Regarding the referendum, how can schools best use technology to improve the education of their students?

The teacher part is key. The teacher will guide the instruction. But the students should have access to finding out materials. Also, when we implement new testing, that will be done with technology. ... In a classroom with students of varying abilities and varying knowledge ... the teacher can keep track of where students are and where they’re going. The individualized instruction is going to be a key element.

Common Core standards have become an issue in the state. Do you have concerns about them?

I do not. I have concerns about the Legislature, which adopted them and thought they were a really good idea. They don’t involve a federal takeover of education or a federal takeover of curriculum. What they do is describe the proficiencies that students should have at high school graduation. Local control involves the school district deciding the curriculum that will be taught to achieve those proficiencies. Our district has added some new curriculum and the testing is based on the new curriculum. The standards are more rigorous than what the Wisconsin standards were, and if we choose to go beyond that, we’re not restricted by the standards.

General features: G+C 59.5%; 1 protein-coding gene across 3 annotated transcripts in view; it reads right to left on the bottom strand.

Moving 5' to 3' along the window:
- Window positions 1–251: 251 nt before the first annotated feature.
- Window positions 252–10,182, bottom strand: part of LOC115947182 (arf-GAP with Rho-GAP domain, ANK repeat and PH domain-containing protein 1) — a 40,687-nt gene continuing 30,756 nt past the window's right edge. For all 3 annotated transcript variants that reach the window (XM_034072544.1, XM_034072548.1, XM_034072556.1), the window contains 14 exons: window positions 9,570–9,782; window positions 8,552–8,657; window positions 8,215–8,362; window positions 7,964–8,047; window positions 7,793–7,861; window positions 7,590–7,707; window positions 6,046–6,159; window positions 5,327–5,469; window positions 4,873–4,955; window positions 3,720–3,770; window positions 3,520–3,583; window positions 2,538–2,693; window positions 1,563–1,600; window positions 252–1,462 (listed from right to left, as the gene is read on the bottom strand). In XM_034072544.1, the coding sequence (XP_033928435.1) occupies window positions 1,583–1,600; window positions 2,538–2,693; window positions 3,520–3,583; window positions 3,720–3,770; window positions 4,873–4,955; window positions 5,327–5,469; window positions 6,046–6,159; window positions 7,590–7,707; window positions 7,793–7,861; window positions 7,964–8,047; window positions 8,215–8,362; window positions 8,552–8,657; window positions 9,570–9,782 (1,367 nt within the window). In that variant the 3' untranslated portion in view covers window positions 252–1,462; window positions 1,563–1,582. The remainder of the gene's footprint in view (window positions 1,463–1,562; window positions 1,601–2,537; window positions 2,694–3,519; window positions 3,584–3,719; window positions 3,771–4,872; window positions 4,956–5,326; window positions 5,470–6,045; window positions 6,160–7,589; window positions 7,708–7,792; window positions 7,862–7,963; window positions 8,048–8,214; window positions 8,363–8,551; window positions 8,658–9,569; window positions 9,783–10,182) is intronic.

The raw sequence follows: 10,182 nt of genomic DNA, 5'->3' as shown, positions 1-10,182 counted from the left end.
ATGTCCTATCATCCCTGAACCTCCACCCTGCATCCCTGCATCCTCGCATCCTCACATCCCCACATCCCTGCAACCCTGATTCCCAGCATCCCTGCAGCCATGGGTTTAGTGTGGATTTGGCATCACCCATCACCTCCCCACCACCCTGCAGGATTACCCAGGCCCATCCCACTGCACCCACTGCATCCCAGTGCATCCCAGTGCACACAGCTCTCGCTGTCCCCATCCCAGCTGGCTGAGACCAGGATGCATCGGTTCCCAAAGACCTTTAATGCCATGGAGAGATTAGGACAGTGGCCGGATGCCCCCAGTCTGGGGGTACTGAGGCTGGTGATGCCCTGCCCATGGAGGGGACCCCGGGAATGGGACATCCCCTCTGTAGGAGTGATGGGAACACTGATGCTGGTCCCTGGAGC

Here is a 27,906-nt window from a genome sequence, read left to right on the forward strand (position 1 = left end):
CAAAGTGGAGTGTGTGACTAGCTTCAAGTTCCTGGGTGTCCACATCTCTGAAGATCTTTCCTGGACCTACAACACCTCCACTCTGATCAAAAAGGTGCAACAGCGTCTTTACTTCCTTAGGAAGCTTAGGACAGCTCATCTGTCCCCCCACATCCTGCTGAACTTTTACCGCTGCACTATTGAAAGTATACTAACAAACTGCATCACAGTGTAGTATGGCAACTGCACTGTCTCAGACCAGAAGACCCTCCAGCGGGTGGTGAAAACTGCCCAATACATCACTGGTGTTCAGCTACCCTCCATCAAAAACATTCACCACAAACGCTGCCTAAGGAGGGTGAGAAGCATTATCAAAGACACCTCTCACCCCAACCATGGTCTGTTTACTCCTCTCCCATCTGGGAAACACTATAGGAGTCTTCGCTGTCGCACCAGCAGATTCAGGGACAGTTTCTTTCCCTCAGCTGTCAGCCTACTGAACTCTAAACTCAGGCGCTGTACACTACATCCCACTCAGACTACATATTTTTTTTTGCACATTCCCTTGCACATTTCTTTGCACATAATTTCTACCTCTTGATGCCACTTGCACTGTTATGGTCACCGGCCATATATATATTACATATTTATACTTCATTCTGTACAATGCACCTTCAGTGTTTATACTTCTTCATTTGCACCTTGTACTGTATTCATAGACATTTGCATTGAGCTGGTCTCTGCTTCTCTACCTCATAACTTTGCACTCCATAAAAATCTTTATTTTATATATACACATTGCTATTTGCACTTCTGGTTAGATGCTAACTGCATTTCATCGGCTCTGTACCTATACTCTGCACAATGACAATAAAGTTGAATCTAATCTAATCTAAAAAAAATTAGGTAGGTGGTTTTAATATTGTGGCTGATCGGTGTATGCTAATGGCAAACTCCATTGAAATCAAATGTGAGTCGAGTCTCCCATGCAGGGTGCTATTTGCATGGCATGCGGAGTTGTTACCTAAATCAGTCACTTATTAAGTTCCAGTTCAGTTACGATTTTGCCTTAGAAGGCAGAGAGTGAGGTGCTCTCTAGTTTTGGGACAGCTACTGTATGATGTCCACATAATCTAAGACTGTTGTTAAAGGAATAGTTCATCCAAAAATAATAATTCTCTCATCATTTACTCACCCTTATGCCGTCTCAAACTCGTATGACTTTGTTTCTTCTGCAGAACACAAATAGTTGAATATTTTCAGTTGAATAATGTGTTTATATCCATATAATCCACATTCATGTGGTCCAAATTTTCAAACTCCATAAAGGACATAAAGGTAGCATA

If you’re elected, what’s the biggest change you want to see in education in the district?

We need to continue to do our best to attract great teachers. We now have a mentoring program so, when new teachers come to our district, they’re mentored and supported by the staff in the school and by our superintendents. I want to see that continue. There have been a lot of challenges in our funding for teachers. We’ve tried to work collaboratively with them. I want to continue to do the best we can for teachers.